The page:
I’ve been online for the last hour trying to find inspiration to write this post which is a day late as it is. Since we work in watsan, it seems like it shouldn’t that hard to write about something that we eat, sleep and breathe (and drink and hand wash with). But I struggle sometimes with this notion of World Water Day.

I love the idea of millions around the world tweeting, texting, facebooking, posting, youtubing, Digging, stumble-uponning, gum-chewing, nose-picking, hair-scratching and generally just bad-grammaring about World Water Day. There’s something beautiful about the idea of solidarity, I suppose when someone with running water 24 hours a day thinks about someone who doesn’t have water. But I can’t shake my sadness that we need a day for this at all. World Water Day, really? It’s like having a day for air or something else that we all need – how ridiculous. Of course, when I did look this up, it turns out that there is a Clean Air Day, a Spare the Air Day and a Clean Indoor Air Day (aka No Tobacco Day). There goes that point.

In an effort to clear my head, I decided to sort through thousand or so pictures on our camera…and stumbled upon these:

Main village canal where villagers bathe and wash their clothes and dishes.

School hand pump

 

 

 

 

 

 

 

 

The pictures are from various water and sanitation projects we have worked on. The ones above are from a Bengali refugee camp called RH3 in Karnataka, India. The picture on the right is from Deou in northern Burkina Faso in West Africa.

Kids pulling up turbid water from hand dug well

I feel a little sheepish that I spent time surfing the virtual world for this post when I clearly needed to be targeting my focus on the realities on the ground. The reason this day strikes me as odd is because it’s Water Day EVERY DAY for many in the world. The women and children in Deou spend up to 24 hours in a relay race of sorts to provide 2 jerry cans of water of dubious quality for their family every day. My kids (as I refer to the dozens of children who adopted me during my work in RH3) literally consume shit in their drinking water. And I really don’t have to go as far as this to see dramatic water struggles. Almost every single villager we work with here lists water as their first and foremost problem.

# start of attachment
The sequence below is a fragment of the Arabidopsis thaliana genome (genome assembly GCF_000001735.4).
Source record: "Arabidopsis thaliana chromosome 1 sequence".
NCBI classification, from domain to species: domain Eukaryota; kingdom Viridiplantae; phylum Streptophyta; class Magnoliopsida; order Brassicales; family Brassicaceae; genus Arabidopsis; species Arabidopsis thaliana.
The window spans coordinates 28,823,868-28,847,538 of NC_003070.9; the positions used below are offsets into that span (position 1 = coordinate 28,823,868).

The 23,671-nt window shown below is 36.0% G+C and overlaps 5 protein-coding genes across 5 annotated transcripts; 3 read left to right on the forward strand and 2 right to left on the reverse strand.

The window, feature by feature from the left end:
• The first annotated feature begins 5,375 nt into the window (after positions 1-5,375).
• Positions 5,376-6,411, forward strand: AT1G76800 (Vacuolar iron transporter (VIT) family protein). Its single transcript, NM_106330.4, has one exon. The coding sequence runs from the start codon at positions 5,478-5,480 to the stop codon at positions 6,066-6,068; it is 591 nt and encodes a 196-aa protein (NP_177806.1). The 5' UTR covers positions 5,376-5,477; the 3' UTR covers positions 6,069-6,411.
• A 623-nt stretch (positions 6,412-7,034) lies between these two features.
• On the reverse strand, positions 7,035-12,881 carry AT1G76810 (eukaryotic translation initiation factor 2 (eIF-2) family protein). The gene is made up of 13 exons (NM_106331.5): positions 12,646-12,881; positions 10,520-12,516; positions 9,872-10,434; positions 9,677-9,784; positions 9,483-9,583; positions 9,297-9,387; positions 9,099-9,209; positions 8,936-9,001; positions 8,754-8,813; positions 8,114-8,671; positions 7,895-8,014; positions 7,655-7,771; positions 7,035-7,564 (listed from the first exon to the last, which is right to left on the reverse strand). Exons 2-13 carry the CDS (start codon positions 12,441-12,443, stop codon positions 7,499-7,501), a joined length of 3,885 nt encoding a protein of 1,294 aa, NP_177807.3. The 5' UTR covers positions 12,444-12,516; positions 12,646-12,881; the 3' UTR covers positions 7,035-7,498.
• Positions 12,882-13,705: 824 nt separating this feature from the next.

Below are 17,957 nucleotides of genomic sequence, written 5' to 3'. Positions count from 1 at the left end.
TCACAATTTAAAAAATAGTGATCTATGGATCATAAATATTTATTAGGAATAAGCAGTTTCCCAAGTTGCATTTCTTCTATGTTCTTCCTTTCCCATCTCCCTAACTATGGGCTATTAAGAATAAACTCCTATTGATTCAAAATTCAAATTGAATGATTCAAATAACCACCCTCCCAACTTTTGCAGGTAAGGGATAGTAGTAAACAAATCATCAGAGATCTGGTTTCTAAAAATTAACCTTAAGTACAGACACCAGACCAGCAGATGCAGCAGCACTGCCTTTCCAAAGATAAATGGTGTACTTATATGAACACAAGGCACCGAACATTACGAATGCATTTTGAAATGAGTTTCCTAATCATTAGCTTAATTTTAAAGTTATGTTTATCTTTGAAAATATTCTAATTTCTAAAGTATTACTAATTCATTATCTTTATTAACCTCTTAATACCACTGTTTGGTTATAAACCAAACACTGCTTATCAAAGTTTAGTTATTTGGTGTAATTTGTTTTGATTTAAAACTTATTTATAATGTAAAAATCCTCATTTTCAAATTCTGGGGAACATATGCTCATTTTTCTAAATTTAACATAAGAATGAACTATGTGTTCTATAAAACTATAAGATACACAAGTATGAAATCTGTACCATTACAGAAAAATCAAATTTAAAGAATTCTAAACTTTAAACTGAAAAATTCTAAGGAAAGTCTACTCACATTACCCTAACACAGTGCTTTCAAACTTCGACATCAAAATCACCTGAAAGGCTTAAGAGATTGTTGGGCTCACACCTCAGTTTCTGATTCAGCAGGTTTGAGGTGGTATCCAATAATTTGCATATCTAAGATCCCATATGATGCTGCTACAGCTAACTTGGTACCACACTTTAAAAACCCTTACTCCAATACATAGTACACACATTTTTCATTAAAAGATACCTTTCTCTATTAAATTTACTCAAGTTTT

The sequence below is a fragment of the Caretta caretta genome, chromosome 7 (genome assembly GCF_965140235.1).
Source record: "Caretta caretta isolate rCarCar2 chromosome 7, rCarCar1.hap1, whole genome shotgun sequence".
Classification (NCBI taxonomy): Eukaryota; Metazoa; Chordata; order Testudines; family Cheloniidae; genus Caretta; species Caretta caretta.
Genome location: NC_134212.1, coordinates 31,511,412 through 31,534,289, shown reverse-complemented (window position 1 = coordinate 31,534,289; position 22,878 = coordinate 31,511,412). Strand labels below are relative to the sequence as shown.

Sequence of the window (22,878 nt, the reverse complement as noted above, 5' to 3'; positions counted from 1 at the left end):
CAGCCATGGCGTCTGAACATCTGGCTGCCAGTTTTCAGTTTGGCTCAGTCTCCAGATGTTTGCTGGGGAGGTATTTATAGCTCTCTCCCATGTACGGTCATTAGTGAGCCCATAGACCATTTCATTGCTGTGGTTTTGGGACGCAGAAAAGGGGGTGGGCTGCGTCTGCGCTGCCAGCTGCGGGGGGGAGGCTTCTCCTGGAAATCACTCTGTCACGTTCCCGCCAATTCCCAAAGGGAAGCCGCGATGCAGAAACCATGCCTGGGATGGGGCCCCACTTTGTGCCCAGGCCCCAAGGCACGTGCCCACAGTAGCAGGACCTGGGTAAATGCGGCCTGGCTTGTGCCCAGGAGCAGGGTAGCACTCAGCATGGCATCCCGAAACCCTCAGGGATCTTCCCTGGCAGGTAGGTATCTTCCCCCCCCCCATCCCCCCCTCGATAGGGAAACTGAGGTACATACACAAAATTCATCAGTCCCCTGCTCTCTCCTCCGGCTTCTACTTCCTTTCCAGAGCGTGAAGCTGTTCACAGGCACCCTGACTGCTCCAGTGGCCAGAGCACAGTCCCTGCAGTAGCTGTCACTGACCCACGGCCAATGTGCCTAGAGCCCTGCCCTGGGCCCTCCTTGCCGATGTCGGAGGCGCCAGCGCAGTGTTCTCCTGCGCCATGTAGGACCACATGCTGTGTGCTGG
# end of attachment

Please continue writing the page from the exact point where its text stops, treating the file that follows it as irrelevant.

I’ve been behind a computer for 18 hours a day for 3 weeks now. It is not a typical schedule for us, but it turns out that you need to do this if you’re trying to create a website from scratch with no web design background. While we’re excited about the win of the video and the launch of tippytap.org, it’s important to keep what’s important close to us. Our challenge lies in linking the splash of the video win and all these virtual victories to an actual improvement for the communities that we serve. Wish us luck.

And for those of you that are interested (and read this far), Canada celebrates National Clean Air Day on June 8th.

 

 

 

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